The 5 pillars of fulfilling work, and how to identify it for yourself

December 15th, 20143 min read
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The opportunities of modern work are both limitless and limiting. We’re all encouraged to pursue a kaleidoscope of careers, but the choice is often overwhelming. The question of what makes work fulfilling is difficult to answer, and varies person by person. As a mission-driven company, we’re often thinking about the impact of our work, so it’s no surprise that many of us have spent time asking ourselves: what do we value in our work?

One way to explore what fulfilling work means to you is to look at it through the lens of 5 factors and how much each one matters to you:

  1. Money

  2. Status and respect

  3. Opportunity to change the world

  4. The pursuit of passion

  5. Leveraging unique talent

To figure out what type of work you’ll find fulfilling, ask yourself some key questions in each of the following sections. Going through this exercise may help you gain clarity into your own motivations and aspirations, and ultimately, point you in the direction of fulfilling work.

Finding fulfilling work requires an active pursuit, not just an acceptance of a self-imposed prophecy.

Money Money Money

Money can be a worthwhile factor when deciding what fulfilling work means to you, but it’s important to understand how and where money plays into your life. One trend that’s increasingly plaguing the modern knowledge worker is the desire to translate money into a more meaningful existence, as suggested by philosopher Roman Krznaric in his book, How to Find Fulfilling Work.

So what role does money play in your quest to find fulfilling work? To the extent that money is a means to an end, you may ask yourself the following questions:

  1. What amount of money do I need to live within my means?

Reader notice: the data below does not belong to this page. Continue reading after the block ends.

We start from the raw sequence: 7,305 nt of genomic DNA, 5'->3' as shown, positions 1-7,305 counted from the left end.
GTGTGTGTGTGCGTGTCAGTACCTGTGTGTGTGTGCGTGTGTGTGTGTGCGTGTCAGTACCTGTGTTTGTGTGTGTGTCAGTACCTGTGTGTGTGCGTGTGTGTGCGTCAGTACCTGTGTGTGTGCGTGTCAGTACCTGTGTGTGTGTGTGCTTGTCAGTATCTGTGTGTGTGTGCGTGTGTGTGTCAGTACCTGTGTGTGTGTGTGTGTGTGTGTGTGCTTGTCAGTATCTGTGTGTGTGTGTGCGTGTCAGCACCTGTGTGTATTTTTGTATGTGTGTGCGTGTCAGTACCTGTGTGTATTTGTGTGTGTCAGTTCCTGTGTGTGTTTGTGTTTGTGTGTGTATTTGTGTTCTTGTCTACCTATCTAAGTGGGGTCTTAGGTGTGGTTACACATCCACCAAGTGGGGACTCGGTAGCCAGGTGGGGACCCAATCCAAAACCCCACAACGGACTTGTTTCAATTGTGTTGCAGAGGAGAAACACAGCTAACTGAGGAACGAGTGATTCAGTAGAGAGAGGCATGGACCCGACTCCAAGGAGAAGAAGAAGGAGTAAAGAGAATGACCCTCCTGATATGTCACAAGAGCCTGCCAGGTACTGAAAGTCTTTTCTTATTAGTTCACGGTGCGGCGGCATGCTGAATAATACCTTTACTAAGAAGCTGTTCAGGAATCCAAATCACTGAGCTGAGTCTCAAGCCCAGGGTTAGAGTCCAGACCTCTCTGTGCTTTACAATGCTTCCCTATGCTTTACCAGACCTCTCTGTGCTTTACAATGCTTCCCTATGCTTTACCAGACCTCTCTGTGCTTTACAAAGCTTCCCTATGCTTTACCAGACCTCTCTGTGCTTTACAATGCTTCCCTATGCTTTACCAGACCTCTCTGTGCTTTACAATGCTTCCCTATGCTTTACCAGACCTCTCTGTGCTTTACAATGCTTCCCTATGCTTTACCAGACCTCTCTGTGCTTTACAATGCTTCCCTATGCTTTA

2. What are the most important things money can buy for me?

  3. What do I hope to save for?

The answer to whether money is directly tied to how much fulfillment you have in your work, could also lie in what you’re hoping to accomplish with that money.

R-E-S-P-E-C-T

Whether you work for a large team, a small team, or for yourself, you strive to do good work that will be recognized by others. This affirmation makes you want to do better. Sure, you might set your sights on climbing the corporate ladder, or becoming someone’s manager, but at the end of the day, these transitions and accomplishments are made worthwhile by the respect you get from those around you: your teammates. But how much respect is enough for you? Do you need constant affirmation? A title?

When thinking about your ideal type of work, ask yourself:

  1. Whose opinions matter to me?

  2. Whose opinion matters most to me?

  3. In a dream world, who would I work for? Who would I want to play on my team?

  4. How much of my value do I attribute to my status?

Depending on how you’ve answered these questions, you may find that your dream job is one where you have no boss, or where you don’t have a title and work with a small team.